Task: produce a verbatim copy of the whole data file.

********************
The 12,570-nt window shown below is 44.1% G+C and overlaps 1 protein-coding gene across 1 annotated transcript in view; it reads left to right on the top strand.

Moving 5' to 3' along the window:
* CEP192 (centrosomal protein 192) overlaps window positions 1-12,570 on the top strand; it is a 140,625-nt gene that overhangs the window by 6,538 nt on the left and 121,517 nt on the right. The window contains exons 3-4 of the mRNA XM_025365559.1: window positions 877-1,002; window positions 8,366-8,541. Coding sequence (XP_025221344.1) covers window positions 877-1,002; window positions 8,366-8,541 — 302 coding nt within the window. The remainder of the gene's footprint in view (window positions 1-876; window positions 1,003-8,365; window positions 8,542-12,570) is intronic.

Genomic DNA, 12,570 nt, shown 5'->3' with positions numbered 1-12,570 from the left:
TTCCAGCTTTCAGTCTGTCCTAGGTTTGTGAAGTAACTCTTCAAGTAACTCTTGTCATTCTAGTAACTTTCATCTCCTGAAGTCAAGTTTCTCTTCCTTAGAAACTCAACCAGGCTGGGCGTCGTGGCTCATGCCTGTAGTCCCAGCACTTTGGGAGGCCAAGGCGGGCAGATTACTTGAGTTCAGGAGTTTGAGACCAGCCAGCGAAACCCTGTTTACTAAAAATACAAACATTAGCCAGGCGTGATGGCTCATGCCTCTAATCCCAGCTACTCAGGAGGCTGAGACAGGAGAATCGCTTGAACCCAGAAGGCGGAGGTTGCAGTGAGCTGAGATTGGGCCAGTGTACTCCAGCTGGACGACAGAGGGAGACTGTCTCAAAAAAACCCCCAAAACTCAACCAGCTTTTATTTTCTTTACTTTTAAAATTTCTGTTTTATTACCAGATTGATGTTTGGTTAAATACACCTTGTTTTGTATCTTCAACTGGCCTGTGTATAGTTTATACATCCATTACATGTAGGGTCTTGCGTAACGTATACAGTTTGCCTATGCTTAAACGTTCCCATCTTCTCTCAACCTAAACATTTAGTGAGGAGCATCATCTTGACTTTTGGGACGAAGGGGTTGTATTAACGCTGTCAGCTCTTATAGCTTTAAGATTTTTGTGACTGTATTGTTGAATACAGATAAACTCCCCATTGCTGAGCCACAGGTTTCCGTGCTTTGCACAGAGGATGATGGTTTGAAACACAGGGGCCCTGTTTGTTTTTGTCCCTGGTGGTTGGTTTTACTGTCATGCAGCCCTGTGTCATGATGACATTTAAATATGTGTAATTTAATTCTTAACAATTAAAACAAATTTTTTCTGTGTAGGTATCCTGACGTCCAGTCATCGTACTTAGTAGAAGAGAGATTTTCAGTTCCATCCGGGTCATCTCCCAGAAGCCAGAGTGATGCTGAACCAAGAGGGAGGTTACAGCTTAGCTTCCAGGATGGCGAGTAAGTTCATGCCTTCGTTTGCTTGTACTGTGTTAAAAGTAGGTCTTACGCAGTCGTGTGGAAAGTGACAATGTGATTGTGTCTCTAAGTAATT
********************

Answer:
The 12,570-nt window shown below is 44.1% G+C and overlaps 1 protein-coding gene across 1 annotated transcript in view; it reads left to right on the top strand.

Moving 5' to 3' along the window:
* CEP192 (centrosomal protein 192) overlaps window positions 1-12,570 on the top strand; it is a 140,625-nt gene that overhangs the window by 6,538 nt on the left and 121,517 nt on the right. The window contains exons 3-4 of the mRNA XM_025365559.1: window positions 877-1,002; window positions 8,366-8,541. Coding sequence (XP_025221344.1) covers window positions 877-1,002; window positions 8,366-8,541 — 302 coding nt within the window. The remainder of the gene's footprint in view (window positions 1-876; window positions 1,003-8,365; window positions 8,542-12,570) is intronic.

Genomic DNA, 12,570 nt, shown 5'->3' with positions numbered 1-12,570 from the left:
TTCCAGCTTTCAGTCTGTCCTAGGTTTGTGAAGTAACTCTTCAAGTAACTCTTGTCATTCTAGTAACTTTCATCTCCTGAAGTCAAGTTTCTCTTCCTTAGAAACTCAACCAGGCTGGGCGTCGTGGCTCATGCCTGTAGTCCCAGCACTTTGGGAGGCCAAGGCGGGCAGATTACTTGAGTTCAGGAGTTTGAGACCAGCCAGCGAAACCCTGTTTACTAAAAATACAAACATTAGCCAGGCGTGATGGCTCATGCCTCTAATCCCAGCTACTCAGGAGGCTGAGACAGGAGAATCGCTTGAACCCAGAAGGCGGAGGTTGCAGTGAGCTGAGATTGGGCCAGTGTACTCCAGCTGGACGACAGAGGGAGACTGTCTCAAAAAAACCCCCAAAACTCAACCAGCTTTTATTTTCTTTACTTTTAAAATTTCTGTTTTATTACCAGATTGATGTTTGGTTAAATACACCTTGTTTTGTATCTTCAACTGGCCTGTGTATAGTTTATACATCCATTACATGTAGGGTCTTGCGTAACGTATACAGTTTGCCTATGCTTAAACGTTCCCATCTTCTCTCAACCTAAACATTTAGTGAGGAGCATCATCTTGACTTTTGGGACGAAGGGGTTGTATTAACGCTGTCAGCTCTTATAGCTTTAAGATTTTTGTGACTGTATTGTTGAATACAGATAAACTCCCCATTGCTGAGCCACAGGTTTCCGTGCTTTGCACAGAGGATGATGGTTTGAAACACAGGGGCCCTGTTTGTTTTTGTCCCTGGTGGTTGGTTTTACTGTCATGCAGCCCTGTGTCATGATGACATTTAAATATGTGTAATTTAATTCTTAACAATTAAAACAAATTTTTTCTGTGTAGGTATCCTGACGTCCAGTCATCGTACTTAGTAGAAGAGAGATTTTCAGTTCCATCCGGGTCATCTCCCAGAAGCCAGAGTGATGCTGAACCAAGAGGGAGGTTACAGCTTAGCTTCCAGGATGGCGAGTAAGTTCATGCCTTCGTTTGCTTGTACTGTGTTAAAAGTAGGTCTTACGCAGTCGTGTGGAAAGTGACAATGTGATTGTGTCTCTAAGTAATT